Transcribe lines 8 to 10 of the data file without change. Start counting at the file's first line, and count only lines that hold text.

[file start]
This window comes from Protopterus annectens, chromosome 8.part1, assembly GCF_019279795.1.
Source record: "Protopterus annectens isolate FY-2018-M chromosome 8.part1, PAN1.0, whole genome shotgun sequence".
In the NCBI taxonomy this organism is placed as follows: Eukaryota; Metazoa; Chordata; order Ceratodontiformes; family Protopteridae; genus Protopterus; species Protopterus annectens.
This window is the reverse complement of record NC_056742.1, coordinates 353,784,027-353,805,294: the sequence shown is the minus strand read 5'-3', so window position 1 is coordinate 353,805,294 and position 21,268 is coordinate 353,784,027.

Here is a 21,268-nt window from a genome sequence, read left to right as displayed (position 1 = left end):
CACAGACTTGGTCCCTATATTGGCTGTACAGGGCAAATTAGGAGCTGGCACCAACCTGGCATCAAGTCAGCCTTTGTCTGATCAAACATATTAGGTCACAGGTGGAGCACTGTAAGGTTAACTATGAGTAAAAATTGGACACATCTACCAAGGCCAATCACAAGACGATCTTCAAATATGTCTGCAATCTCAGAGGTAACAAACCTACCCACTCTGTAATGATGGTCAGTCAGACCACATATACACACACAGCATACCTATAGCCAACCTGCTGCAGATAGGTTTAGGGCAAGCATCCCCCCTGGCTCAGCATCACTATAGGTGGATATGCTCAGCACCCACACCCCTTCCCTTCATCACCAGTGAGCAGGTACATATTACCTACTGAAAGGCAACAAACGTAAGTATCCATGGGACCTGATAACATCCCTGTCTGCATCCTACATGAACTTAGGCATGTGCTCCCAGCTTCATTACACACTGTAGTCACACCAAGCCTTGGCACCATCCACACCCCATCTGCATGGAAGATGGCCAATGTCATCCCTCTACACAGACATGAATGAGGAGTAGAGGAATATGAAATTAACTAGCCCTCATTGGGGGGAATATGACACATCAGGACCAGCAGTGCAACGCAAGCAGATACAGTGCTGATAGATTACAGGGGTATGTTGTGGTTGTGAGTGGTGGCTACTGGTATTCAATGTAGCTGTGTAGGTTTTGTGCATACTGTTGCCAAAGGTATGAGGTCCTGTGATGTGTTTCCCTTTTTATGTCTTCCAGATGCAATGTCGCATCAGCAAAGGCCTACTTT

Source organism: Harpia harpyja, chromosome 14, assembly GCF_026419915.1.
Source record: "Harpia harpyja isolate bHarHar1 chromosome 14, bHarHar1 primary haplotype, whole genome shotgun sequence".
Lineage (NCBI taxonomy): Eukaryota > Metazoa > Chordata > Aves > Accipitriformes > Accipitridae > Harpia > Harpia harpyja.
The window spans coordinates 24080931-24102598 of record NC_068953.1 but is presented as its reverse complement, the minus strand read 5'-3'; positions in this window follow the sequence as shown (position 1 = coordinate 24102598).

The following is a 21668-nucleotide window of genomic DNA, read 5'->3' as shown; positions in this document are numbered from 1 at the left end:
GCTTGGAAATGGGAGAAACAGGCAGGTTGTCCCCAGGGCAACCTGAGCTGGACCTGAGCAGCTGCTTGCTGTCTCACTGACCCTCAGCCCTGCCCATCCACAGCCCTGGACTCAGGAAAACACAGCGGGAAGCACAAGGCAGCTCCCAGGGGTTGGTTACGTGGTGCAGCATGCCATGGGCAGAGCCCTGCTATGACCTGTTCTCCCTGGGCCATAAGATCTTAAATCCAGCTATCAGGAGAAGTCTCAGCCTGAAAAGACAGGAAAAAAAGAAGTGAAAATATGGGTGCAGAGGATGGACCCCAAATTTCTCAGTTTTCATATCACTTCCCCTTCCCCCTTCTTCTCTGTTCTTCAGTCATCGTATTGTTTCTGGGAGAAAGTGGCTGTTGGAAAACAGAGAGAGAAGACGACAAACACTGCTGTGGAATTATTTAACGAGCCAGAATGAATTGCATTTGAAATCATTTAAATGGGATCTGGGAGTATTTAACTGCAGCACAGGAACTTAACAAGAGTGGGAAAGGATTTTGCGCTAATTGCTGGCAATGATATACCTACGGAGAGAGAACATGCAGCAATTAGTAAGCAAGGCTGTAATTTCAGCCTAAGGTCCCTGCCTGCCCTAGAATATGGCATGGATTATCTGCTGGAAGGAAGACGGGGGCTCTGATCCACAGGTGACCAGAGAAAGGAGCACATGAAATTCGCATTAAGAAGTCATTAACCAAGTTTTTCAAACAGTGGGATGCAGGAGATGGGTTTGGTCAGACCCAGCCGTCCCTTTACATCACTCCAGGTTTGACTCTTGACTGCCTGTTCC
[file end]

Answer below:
Source record: "Harpia harpyja isolate bHarHar1 chromosome 14, bHarHar1 primary haplotype, whole genome shotgun sequence".
Lineage (NCBI taxonomy): Eukaryota > Metazoa > Chordata > Aves > Accipitriformes > Accipitridae > Harpia > Harpia harpyja.
The window spans coordinates 24080931-24102598 of record NC_068953.1 but is presented as its reverse complement, the minus strand read 5'-3'; positions in this window follow the sequence as shown (position 1 = coordinate 24102598).